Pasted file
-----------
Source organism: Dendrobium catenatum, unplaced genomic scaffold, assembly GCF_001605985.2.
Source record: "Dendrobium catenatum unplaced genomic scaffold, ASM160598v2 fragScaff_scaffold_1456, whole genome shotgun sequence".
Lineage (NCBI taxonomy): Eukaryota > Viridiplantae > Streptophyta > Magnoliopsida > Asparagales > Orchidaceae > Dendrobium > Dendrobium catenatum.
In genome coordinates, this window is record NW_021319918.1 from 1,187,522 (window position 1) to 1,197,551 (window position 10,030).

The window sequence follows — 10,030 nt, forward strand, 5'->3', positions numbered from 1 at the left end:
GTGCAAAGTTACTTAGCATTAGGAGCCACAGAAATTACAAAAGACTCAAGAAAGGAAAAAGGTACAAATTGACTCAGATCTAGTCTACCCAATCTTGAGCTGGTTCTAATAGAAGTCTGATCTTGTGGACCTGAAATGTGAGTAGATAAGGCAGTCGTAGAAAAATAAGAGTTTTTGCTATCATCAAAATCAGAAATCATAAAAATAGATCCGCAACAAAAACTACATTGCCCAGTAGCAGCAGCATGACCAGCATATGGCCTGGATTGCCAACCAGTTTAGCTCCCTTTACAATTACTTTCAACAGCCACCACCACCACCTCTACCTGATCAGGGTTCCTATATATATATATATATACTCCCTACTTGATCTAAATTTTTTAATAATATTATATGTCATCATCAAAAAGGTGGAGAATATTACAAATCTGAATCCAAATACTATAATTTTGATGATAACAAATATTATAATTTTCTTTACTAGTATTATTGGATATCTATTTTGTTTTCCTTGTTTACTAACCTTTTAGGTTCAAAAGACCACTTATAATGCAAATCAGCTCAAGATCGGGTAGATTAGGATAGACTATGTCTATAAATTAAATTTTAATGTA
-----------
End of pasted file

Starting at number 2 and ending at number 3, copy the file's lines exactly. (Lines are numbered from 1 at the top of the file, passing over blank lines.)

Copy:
Source record: "Dendrobium catenatum unplaced genomic scaffold, ASM160598v2 fragScaff_scaffold_1456, whole genome shotgun sequence".
Lineage (NCBI taxonomy): Eukaryota > Viridiplantae > Streptophyta > Magnoliopsida > Asparagales > Orchidaceae > Dendrobium > Dendrobium catenatum.